What appears to be just a square, red-bricked industrial building in urban Brunswick is home to the excellent arts space, Tempo Rubato, a bar and classical music venue hosting weekly concerts. In such an unpretentious performing space, where varying shades of grey brick walls and concrete floor provide a cool and contemporary arts space for 100 patrons, the focus is the colourful 102 key Stuart & Sons concert grand piano. Most admirable is the volume of classical events held, and the partnership with Piano Project, a Melbourne charity that supports music tuition.
Being a Friday night, city life occasionally could be heard, either from a distant band pumping it out in Sydney Rd, an overhead helicopter or a wine glass on the stone floor. More important was the excellent repertoire chosen by popular artists Josephine Vains and Stewart Kelly, with a Romantic program that honoured the venue’s namesake, the musical language – Tempo Rubato.
In Mendelssohn’s Variations Concertantes in D, Op 17 a simple sweet melody introduced us to the very broad, round and strong acoustic of the space, where the acoustics favoured the lower depths of both instruments. Vains’ very rich and mellow instrument, a Thomas Dodd 1800 cello, was truly perfect for the evening’s repertoire, and the influence of Mozart and Beethoven was clearly felt in these classically structured variations. A surprising coda added a lighter flavour with more delicate textures for both instruments. Zwei Stücke (Two pieces) for Cello and Piano by Webern, written in 1899, are his very early compositions, both marked Langsam, both calm and unsentimental Romantic soliloquies for cello with long and lusty sustained melodies reaching across slow wide intervallic steps. There was a full-bodied tone from both instruments in this venue’s sonorous atmosphere, the cello magnificently at home in these beautiful and passionate arrangements.
Two popular songs written by Schumann, and later arranged for piano solo by Liszt, were full of elevated passion and emotional power. The first, Widmung (Dedication) was dedicated to Clara Wieck as a wedding gift, a very beautiful and moving piece with a rapturous build-up described in continuous rippling piano arpeggios across the full keyboard. The second, Frühlingsnacht (Spring Night),was declared by Schumann to be his most romantic song ever for his beloved Clara, and showed a more virtuosic accompaniment, with high rippling piano parts almost overshadowing the melody line. In this venue the upper register of the Stuart piano did produce a hefty, almost metallic percussive sound in Liszt’s virtuosic, ecstatic writing with sweeping arpeggios and abundant flourishes. In these passionate arrangements, Vains’ romantic cello never missed a heartbeat.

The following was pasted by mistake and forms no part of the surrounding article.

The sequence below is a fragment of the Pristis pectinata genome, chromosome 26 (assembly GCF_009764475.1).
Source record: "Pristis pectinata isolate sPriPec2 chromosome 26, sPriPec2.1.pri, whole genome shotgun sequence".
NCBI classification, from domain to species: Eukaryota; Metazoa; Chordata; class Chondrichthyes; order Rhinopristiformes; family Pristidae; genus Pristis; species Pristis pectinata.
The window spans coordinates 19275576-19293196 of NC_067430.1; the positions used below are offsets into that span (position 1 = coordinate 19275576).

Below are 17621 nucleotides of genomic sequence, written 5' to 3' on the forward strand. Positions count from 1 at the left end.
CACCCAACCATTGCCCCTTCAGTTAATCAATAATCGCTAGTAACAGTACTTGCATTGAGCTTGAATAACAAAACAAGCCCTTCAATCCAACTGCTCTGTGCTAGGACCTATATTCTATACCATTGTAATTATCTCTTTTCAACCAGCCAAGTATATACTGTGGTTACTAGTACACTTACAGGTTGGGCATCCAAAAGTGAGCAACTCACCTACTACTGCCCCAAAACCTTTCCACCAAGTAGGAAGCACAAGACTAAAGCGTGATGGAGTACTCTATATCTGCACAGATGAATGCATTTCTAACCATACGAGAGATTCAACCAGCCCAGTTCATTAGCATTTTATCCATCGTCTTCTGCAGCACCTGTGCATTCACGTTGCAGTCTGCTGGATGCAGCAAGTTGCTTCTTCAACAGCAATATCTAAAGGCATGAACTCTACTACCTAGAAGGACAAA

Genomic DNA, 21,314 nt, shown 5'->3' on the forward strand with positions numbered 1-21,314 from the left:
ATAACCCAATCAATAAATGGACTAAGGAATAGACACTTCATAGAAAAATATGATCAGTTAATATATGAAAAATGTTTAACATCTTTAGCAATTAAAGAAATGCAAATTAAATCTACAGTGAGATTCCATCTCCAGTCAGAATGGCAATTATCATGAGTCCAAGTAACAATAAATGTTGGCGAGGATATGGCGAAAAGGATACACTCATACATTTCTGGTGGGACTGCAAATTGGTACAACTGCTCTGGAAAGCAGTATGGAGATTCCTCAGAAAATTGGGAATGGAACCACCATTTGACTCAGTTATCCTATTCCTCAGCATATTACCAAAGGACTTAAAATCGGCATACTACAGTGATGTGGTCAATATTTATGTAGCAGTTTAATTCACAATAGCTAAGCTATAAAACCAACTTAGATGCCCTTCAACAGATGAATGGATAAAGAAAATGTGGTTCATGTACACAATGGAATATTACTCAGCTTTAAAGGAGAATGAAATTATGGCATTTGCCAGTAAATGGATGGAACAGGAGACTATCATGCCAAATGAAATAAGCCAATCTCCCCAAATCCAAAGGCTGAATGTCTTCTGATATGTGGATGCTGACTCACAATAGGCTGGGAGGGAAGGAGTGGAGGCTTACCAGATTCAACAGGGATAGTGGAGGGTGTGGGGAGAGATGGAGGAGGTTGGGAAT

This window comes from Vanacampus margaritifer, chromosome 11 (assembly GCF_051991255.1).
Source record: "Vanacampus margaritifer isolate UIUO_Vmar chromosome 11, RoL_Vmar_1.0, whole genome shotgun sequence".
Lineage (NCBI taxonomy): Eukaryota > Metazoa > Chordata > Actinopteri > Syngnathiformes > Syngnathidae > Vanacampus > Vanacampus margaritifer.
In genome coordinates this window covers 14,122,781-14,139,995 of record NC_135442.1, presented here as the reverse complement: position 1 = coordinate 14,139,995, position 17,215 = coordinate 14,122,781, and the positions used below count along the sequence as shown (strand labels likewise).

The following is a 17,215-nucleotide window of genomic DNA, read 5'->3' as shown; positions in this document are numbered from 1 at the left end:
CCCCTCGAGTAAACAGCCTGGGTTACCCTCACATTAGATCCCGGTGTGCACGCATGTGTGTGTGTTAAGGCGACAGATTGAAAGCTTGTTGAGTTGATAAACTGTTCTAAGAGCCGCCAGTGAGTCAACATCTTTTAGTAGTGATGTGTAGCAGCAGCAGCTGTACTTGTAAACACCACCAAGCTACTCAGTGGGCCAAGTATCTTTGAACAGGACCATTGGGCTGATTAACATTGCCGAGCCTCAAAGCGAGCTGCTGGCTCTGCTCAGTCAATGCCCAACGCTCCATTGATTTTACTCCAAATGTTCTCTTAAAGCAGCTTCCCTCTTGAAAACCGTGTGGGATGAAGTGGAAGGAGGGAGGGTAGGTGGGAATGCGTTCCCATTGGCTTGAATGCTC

French cellist and composer Franchomme, a close friend of Mendelssohn, refined and developed bowing techniques for the instrument, developing its unique solo potential, concentrating on melodic purity of tone, a deep and rich timbre, and much double stopping in harmony and contrapuntal lines. The unaccompanied Caprice – No 9, Op 7was a showcase for Vains’ fine technique, balance and control of string effects, especially through the many sustained double stops and elegant two part melodic phrases. Her strongly connected legato work truly connected this music with a warmly receptive audience.
Also well-connected and most interesting was the carefully ordered repertoire – with Largo from Chopin’s Sonata for Cello and Piano, Op. 65allowing Kelly to show new colours in a more lightly textured accompaniment. Chopin dedicated this four-movement work to Franchomme, and together they first performed it at Chopin’s last public performance, in 1848.
From passion and romance to the art of story telling, Schumann’s Fünf Stücke im Volkston, Op. 102 (Five pieces in Folk Style) is a vibrant suite of contrasting rhythms and timbres. Vains and Kelly produced a meaningful narrative, with Mit humor aptly being full of spice and good cheer. In Langsam a rhythmic and consistent piano accompaniment allowed Vains to have a freedom of line, and solo with a very beautiful expression and tone, with the duo producing the best pianissimo of the night in this meditative, lovely piece. Nicht zu schnell balanced legato cello lines over staccato, edgy repeated piano rhythms, and gorgeous double stops and defined meter changes added to this interesting story. Nicht zu rasch showed the more passionate and vibrant side of Schumann, with the more complex rhythms of Stark und Markiert creating a dark, fiery and impetuous mood that built through dark key changes to a triumphant close. Moszkowski’s Guitarre was a charming encore, its folk melodies creating feelings of nostalgia for the gypsy dance, theatre and spirit.
Tempo Rubato gave us a warm and engaging program with excellent playing by Vains and Kelly connecting admirably with their audience. If you haven’t been to this fine alternative and popular Brunswick venue, check it out.
Julie McErlain reviewed the recital by Josephine Vains, cello, and Stewart Kelly, piano, given at Tempo Rubato on November 12, 2021.